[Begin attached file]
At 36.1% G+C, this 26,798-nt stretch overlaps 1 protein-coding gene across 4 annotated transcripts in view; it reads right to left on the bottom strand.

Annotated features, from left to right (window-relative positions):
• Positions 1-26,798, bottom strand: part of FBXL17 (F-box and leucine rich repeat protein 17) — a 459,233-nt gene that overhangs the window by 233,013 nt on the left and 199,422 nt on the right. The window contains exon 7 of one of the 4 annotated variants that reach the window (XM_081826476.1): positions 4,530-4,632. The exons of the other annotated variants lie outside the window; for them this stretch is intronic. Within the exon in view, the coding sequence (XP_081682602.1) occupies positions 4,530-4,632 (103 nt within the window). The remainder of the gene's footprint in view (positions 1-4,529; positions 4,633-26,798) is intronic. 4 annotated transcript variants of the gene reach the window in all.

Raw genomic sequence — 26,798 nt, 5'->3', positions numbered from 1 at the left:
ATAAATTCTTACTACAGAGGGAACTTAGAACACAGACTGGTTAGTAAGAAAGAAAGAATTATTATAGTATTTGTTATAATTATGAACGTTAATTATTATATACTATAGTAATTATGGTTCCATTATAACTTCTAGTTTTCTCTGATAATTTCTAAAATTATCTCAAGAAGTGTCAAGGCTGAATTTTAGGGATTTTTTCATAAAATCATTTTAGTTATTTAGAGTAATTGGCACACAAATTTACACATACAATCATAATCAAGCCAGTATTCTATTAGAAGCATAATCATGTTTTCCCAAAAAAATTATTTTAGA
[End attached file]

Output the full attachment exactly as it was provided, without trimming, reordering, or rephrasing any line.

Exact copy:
At 36.1% G+C, this 26,798-nt stretch overlaps 1 protein-coding gene across 4 annotated transcripts in view; it reads right to left on the bottom strand.

Annotated features, from left to right (window-relative positions):
• Positions 1-26,798, bottom strand: part of FBXL17 (F-box and leucine rich repeat protein 17) — a 459,233-nt gene that overhangs the window by 233,013 nt on the left and 199,422 nt on the right. The window contains exon 7 of one of the 4 annotated variants that reach the window (XM_081826476.1): positions 4,530-4,632. The exons of the other annotated variants lie outside the window; for them this stretch is intronic. Within the exon in view, the coding sequence (XP_081682602.1) occupies positions 4,530-4,632 (103 nt within the window). The remainder of the gene's footprint in view (positions 1-4,529; positions 4,633-26,798) is intronic. 4 annotated transcript variants of the gene reach the window in all.

Raw genomic sequence — 26,798 nt, 5'->3', positions numbered from 1 at the left:
ATAAATTCTTACTACAGAGGGAACTTAGAACACAGACTGGTTAGTAAGAAAGAAAGAATTATTATAGTATTTGTTATAATTATGAACGTTAATTATTATATACTATAGTAATTATGGTTCCATTATAACTTCTAGTTTTCTCTGATAATTTCTAAAATTATCTCAAGAAGTGTCAAGGCTGAATTTTAGGGATTTTTTCATAAAATCATTTTAGTTATTTAGAGTAATTGGCACACAAATTTACACATACAATCATAATCAAGCCAGTATTCTATTAGAAGCATAATCATGTTTTCCCAAAAAAATTATTTTAGA